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Northern Light officials encourage mammograms and COVID vaccine


BANGOR, Maine — Recently, doctors have found that a side effect of the COVID-19 vaccine could be mistaken for breast cancer and it has some women questioning whether they should go in for a mammogram, or wait.

Dr. Susan O’Connor, Medical Director with Northern Light Health’s Breast and Osteoporosis Center, said when some people get the vaccine, one of the possible side effects can be enlargement of the lymph nodes under the armpit on the side you get the vaccine on.

The issue is swollen lymph nodes under one arm can be seen on a mammogram and can be a rare sign of breast cancer.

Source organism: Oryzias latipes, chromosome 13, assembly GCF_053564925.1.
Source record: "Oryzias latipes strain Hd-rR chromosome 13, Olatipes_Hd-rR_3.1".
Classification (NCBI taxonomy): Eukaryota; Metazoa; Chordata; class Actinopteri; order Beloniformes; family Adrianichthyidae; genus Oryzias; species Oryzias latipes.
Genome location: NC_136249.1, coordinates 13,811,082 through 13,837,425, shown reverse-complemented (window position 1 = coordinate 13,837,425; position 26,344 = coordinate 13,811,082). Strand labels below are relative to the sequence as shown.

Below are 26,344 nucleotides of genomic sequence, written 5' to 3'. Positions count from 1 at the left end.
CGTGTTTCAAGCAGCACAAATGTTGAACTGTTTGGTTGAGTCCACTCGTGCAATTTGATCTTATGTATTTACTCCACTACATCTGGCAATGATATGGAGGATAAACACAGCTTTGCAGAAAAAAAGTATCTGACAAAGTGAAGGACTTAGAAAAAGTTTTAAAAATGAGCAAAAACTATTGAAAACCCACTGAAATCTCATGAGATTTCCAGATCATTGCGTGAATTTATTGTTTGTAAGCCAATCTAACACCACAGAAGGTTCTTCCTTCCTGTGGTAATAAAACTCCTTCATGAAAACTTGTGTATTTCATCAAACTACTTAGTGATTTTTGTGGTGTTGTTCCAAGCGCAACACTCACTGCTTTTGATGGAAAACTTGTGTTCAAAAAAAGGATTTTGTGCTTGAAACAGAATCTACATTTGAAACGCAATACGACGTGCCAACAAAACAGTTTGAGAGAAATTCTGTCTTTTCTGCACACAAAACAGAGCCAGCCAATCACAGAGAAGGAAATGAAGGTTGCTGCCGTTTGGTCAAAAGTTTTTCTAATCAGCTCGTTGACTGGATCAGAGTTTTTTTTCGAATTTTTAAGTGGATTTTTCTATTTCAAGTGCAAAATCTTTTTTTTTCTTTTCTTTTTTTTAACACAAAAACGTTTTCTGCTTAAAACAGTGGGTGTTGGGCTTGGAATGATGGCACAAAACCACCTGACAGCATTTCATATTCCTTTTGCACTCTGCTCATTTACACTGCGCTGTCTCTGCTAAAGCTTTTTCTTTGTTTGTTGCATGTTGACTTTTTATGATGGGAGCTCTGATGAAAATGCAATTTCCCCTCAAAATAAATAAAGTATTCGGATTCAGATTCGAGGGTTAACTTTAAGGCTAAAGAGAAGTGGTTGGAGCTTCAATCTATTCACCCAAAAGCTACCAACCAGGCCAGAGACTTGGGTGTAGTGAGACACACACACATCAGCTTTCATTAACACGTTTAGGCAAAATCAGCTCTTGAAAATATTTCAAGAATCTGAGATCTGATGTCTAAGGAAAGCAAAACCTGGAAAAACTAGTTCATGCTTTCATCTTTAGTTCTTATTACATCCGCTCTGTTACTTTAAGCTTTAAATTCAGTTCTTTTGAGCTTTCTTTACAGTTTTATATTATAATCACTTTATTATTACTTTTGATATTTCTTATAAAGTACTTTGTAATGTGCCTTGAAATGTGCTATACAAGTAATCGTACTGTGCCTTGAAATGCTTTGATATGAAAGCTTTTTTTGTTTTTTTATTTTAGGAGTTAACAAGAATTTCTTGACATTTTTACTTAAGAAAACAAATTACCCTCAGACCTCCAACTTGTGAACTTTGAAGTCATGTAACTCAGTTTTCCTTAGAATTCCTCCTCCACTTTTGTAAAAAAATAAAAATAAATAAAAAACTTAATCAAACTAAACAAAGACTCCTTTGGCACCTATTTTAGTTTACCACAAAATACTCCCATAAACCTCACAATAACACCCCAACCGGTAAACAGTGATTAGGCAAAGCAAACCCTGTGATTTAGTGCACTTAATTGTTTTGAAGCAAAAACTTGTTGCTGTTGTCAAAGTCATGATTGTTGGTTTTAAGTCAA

Dr. O’Connor said that the swelling caused by the vaccine is just the reactive lymph nodes doing their job, and it’s temporary.

“But when you get a mammogram, one of the views we do does show the armpit a little bit and it’s possible for those reactive lymph nodes to show up on the mammogram,” O’Connor said. “One of the really important things is when they do come in for your mammogram, they need to tell the technologist that they’ve had a COVID vaccine and which arm they had it in so that the radiologist knows that when they are reading the mammogram and can take that into account.”

O’Connor said screening mammograms remain the best tool to look at the general population and while no tool is perfect, mammograms are getting better and better as the technology improves.



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